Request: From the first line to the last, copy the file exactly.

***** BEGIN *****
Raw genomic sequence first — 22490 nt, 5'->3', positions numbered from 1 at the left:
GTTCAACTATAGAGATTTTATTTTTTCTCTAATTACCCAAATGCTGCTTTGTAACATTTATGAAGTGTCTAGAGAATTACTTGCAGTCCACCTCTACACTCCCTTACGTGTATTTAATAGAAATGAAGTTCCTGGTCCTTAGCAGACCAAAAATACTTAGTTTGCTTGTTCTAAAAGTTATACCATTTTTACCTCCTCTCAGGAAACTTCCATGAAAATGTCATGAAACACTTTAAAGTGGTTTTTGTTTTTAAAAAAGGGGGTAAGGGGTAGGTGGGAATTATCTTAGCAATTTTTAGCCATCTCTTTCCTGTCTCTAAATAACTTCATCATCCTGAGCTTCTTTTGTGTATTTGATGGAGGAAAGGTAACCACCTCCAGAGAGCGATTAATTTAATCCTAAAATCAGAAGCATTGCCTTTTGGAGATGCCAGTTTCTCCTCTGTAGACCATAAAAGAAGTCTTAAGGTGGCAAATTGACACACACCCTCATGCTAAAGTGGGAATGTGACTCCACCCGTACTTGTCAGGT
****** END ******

Raw genomic sequence first — 22490 nt, 5'->3', positions numbered from 1 at the left:
GTTCAACTATAGAGATTTTATTTTTTCTCTAATTACCCAAATGCTGCTTTGTAACATTTATGAAGTGTCTAGAGAATTACTTGCAGTCCACCTCTACACTCCCTTACGTGTATTTAATAGAAATGAAGTTCCTGGTCCTTAGCAGACCAAAAATACTTAGTTTGCTTGTTCTAAAAGTTATACCATTTTTACCTCCTCTCAGGAAACTTCCATGAAAATGTCATGAAACACTTTAAAGTGGTTTTTGTTTTTAAAAAAGGGGGTAAGGGGTAGGTGGGAATTATCTTAGCAATTTTTAGCCATCTCTTTCCTGTCTCTAAATAACTTCATCATCCTGAGCTTCTTTTGTGTATTTGATGGAGGAAAGGTAACCACCTCCAGAGAGCGATTAATTTAATCCTAAAATCAGAAGCATTGCCTTTTGGAGATGCCAGTTTCTCCTCTGTAGACCATAAAAGAAGTCTTAAGGTGGCAAATTGACACACACCCTCATGCTAAAGTGGGAATGTGACTCCACCCGTACTTGTCAGGT